[PD] So [bang~] can't "bang" in less than 64 blocksize, huh?

Simon Wise simonzwise at gmail.com
Sun Mar 15 05:50:37 CET 2015

On 15/03/15 01:52, Alexandre Torres Porres wrote:

> but it doesn't work for blocks lesser than 64... can't bang at each 32, 16,
> 8, 4, 2, 1 block samples... this was unexpected to me and what made me
> wonder about similar/parallel behaviours from other objects, which I also
> found to exist.

this thread is a bit confusing .... what timing are we considering:

1/ real world time of various kinds of events as sent out of hardware, say to a 
gpio or to a midi port or the networking hardware

2/ real world time of events sent by pd to another process within the local machine

3/ time-stamping of events of either of those kinds

4/ the nature and relationship between the interlocking scheduling, 
time-stamping and event loops within pd, and what the several different ways of 
interacting with these each mean in terms of each of the above cases

5/ how any of this is related to any communications protocol which might carry 
this timing information accurately, and at what latency

6/ how this all relates to the kernel, cpu and hardware scheduling, buffering 
and latencies (especially at some of the ridiculously small time intervals being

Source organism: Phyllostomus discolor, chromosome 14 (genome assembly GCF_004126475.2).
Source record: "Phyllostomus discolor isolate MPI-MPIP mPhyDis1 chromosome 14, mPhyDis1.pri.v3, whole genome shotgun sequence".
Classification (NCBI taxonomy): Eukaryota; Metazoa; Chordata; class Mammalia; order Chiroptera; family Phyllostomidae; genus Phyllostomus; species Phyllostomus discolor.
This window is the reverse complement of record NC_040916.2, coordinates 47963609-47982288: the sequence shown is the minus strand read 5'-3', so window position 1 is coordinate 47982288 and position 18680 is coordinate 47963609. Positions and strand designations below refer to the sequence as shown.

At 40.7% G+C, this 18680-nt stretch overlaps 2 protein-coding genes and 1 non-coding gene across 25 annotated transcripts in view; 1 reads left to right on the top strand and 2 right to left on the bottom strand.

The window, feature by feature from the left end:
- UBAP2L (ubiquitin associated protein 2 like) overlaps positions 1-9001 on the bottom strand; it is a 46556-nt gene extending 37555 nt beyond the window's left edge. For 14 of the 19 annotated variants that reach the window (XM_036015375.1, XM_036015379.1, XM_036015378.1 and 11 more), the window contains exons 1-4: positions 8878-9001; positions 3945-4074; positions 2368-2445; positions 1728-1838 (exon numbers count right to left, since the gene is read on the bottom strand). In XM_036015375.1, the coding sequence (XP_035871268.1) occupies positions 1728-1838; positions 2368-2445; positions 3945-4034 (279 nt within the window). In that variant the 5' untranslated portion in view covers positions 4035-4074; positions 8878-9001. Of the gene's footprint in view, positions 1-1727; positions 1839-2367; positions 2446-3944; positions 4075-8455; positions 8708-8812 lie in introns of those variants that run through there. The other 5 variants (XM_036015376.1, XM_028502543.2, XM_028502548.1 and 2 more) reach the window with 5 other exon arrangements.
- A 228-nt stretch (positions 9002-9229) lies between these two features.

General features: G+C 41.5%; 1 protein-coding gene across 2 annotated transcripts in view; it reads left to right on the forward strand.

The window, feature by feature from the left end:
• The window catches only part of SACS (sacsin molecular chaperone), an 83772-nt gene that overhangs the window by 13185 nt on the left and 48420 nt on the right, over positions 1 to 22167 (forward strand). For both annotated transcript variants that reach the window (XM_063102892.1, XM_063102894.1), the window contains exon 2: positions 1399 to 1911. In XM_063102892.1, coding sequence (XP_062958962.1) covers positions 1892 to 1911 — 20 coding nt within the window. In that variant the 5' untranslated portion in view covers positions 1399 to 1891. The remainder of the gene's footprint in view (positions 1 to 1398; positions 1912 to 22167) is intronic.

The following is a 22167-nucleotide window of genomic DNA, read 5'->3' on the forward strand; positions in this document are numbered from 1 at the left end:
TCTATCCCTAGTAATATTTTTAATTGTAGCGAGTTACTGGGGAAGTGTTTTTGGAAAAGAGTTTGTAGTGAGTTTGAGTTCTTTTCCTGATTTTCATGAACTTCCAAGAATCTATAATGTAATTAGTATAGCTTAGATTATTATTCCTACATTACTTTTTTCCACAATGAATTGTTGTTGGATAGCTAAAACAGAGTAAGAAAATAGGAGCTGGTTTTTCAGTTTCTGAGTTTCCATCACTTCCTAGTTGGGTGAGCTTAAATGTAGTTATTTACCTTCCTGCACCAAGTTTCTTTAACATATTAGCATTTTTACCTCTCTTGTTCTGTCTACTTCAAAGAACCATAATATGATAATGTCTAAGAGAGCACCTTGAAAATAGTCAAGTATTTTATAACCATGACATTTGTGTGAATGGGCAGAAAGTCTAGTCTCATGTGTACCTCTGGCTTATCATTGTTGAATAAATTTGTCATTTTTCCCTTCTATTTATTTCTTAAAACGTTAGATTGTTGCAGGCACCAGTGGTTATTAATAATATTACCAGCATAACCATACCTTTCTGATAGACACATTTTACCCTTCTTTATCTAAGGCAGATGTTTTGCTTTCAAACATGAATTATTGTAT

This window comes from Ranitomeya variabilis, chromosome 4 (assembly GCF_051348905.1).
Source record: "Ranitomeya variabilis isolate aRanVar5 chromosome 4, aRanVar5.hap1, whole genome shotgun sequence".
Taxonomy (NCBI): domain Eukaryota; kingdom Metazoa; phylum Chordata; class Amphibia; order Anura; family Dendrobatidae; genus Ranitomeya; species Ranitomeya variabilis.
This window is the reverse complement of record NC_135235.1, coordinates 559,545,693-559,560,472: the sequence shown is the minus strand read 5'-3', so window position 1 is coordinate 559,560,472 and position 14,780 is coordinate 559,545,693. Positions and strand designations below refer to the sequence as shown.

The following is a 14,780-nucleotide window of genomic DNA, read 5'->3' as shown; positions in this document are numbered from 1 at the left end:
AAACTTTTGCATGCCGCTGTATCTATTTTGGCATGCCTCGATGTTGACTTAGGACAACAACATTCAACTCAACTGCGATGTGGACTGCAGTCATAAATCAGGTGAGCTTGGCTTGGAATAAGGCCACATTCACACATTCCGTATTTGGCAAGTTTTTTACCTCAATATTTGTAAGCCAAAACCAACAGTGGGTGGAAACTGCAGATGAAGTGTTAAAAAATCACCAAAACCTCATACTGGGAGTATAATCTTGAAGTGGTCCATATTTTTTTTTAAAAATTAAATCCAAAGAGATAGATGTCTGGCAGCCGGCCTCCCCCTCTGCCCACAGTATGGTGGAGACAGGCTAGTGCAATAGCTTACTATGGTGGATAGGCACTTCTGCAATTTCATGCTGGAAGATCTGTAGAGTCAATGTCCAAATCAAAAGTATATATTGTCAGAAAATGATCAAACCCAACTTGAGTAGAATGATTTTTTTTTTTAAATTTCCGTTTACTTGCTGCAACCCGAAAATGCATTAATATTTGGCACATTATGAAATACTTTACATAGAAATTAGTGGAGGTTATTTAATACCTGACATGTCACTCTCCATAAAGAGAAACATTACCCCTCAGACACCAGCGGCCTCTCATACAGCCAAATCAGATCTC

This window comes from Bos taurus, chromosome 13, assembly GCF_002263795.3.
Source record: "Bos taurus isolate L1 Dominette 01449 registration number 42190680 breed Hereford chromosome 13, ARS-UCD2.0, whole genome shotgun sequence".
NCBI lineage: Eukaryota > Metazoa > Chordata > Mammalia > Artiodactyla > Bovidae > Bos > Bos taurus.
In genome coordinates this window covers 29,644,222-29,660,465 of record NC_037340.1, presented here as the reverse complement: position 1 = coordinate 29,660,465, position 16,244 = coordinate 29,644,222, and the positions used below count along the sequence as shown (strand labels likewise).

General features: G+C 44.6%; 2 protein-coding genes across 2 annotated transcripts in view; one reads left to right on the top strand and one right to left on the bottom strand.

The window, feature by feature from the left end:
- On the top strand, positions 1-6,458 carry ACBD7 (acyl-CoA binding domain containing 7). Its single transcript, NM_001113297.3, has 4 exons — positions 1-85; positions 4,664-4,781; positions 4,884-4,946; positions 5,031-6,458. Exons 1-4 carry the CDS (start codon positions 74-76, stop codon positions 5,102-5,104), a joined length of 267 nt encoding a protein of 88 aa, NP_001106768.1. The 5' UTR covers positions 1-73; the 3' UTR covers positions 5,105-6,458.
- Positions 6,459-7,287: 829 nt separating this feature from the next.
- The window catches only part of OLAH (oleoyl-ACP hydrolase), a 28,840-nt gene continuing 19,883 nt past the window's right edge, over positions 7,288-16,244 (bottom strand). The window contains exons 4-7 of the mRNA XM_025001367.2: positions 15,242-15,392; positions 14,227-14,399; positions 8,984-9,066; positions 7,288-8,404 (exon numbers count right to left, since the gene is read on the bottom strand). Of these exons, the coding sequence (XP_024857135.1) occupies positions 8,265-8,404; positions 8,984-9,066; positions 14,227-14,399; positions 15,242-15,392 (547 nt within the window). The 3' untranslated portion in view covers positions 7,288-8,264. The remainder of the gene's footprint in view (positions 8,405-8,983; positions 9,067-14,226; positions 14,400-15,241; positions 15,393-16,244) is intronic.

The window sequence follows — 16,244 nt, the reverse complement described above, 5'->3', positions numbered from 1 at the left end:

considered in this thread which are completely irrelevant within pd, given this 

These issues are complex and no general answers, out of context of an actual 
use-case, can make much sense ... at least not at the level of a email thread.

The obvious external communications protocol available for pd that integrates 
audio and control time-stamping in a readily usable way is jack with jack-midi 
so how pd time-stamping works in this particular case is interesting in detail, 
but I have not looked into this myself.

How each of the different ways of using timestamps and adjusting pd scheduling 
in relation to computing a dsp signal work is very important, and for answers in 
an email thread a use-case is needed ... there are a great number of options, 
all useful in the right context.

How very tight timing of hardware inputs and outputs might be achieved is also 
very interesting ... and once you want accurate timing much tighter than the 
audio latency you are using you are going to need to either create a separate 
external thread outside the pd loops, or for even tighter timing you are going 
to need to have a hardware loop happening outside the cpu pipeline .... modern 
general purpose computers are inherently awful in this respect, it is not what 
they are designed to do. Using a modern desktop in this context is madness, but 
if you have unlimited time and energy then a completely independent GUI program 
running via carefully controlled communications on a separate modern machine 
with a modern desktop is possible. Then comes the issue of how to get a single 
clock pulse to run all these devices so your time-stamps make sense.

Pd is very useful as the glue in all of this, and if you are interested in the 
kind of hardware which can handle this kind of work then an Udoo is not a bad 
place to start looking. It has 2 chips on the board, linked via their GPIOs, one 
is an arduino to run the tight loops required and the other is a quad core with 
lots of GPIO that can run a suitably adjusted linux kernel that can do the 
control needed and even have a core spare to run a desktop environment.


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